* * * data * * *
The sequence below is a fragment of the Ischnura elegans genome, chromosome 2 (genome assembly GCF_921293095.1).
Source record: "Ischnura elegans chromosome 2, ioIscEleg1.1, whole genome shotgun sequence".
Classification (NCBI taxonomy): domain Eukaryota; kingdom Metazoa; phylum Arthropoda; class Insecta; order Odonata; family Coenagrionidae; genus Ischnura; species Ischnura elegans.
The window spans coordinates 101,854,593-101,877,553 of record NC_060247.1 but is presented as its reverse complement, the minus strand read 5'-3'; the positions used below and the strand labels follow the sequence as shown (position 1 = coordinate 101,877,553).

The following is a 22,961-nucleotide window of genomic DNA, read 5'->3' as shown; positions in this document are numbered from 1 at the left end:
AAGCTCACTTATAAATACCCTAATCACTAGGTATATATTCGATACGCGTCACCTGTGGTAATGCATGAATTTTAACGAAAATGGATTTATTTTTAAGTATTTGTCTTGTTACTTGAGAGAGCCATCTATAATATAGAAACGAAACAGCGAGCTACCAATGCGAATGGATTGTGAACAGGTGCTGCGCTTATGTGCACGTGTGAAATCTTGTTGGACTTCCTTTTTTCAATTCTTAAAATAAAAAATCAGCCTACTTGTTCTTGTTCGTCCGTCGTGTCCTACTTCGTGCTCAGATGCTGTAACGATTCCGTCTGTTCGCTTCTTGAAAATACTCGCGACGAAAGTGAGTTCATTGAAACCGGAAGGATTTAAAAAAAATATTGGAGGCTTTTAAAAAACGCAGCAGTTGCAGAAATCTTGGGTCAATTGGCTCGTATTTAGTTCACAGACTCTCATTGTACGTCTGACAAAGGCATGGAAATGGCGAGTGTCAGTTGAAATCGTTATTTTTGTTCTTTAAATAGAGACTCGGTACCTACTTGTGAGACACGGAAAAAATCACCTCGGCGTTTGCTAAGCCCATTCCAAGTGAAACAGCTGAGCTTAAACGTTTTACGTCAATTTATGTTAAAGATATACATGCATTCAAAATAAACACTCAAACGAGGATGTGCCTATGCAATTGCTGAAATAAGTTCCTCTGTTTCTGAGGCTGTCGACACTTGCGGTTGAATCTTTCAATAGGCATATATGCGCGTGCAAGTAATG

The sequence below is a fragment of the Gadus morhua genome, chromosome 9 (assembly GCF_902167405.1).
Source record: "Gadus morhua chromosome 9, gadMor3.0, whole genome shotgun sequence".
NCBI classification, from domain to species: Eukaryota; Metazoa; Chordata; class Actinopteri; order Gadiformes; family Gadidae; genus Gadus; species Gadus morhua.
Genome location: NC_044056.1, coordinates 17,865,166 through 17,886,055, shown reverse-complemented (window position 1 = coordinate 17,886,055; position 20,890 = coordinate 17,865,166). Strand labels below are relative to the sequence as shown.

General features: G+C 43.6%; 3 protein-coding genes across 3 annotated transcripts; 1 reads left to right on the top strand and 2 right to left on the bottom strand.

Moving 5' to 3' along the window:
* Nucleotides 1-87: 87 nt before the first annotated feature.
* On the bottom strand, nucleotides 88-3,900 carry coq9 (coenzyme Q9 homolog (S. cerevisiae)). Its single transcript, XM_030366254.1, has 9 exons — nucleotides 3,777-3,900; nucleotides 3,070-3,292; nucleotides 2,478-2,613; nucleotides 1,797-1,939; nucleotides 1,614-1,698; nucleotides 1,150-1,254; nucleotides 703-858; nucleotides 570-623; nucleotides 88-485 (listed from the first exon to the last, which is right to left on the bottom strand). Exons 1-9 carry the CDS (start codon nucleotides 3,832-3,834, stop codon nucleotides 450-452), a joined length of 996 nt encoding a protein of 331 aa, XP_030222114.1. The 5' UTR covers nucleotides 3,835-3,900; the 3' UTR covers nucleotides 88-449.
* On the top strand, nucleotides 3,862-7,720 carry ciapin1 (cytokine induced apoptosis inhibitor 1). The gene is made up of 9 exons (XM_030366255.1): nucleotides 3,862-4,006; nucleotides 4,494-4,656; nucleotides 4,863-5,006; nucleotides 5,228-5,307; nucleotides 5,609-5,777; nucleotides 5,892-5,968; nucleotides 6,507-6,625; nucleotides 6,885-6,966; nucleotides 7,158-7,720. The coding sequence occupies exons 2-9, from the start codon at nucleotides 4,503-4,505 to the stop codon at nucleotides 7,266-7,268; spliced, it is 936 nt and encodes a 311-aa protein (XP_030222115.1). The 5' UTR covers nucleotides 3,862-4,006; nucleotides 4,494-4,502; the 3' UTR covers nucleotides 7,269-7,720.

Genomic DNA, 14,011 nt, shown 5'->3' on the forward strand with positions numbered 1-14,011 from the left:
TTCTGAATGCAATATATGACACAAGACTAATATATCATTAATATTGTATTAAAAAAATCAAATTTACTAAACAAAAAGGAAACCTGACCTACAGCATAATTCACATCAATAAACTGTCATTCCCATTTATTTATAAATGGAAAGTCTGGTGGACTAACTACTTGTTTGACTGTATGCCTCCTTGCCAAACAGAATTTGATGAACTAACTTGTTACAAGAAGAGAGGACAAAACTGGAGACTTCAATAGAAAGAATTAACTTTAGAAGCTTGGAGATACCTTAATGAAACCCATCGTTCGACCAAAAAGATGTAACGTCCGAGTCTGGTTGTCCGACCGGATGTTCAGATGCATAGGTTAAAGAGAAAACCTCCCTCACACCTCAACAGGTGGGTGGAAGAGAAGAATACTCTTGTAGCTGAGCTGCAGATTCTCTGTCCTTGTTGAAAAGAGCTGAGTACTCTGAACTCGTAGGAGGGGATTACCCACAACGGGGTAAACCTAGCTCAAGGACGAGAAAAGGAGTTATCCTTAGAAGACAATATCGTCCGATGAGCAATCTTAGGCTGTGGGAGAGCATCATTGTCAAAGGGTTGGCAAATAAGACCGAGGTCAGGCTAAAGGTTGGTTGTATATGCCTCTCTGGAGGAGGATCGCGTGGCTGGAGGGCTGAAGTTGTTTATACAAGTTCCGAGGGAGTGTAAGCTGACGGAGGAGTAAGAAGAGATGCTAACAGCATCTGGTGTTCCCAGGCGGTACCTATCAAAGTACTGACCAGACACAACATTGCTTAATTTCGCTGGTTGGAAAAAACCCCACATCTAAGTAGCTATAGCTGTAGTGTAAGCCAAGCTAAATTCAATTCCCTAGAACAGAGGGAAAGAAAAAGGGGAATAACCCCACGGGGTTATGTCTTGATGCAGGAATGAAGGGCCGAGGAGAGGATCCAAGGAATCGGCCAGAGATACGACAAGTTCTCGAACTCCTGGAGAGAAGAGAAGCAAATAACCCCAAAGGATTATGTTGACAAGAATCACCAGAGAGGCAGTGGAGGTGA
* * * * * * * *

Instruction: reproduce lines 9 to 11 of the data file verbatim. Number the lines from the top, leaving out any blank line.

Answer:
NCBI classification, from domain to species: Eukaryota; Metazoa; Chordata; class Actinopteri; order Gadiformes; family Gadidae; genus Gadus; species Gadus morhua.
Genome location: NC_044056.1, coordinates 17,865,166 through 17,886,055, shown reverse-complemented (window position 1 = coordinate 17,886,055; position 20,890 = coordinate 17,865,166). Strand labels below are relative to the sequence as shown.

General features: G+C 43.6%; 3 protein-coding genes across 3 annotated transcripts; 1 reads left to right on the top strand and 2 right to left on the bottom strand.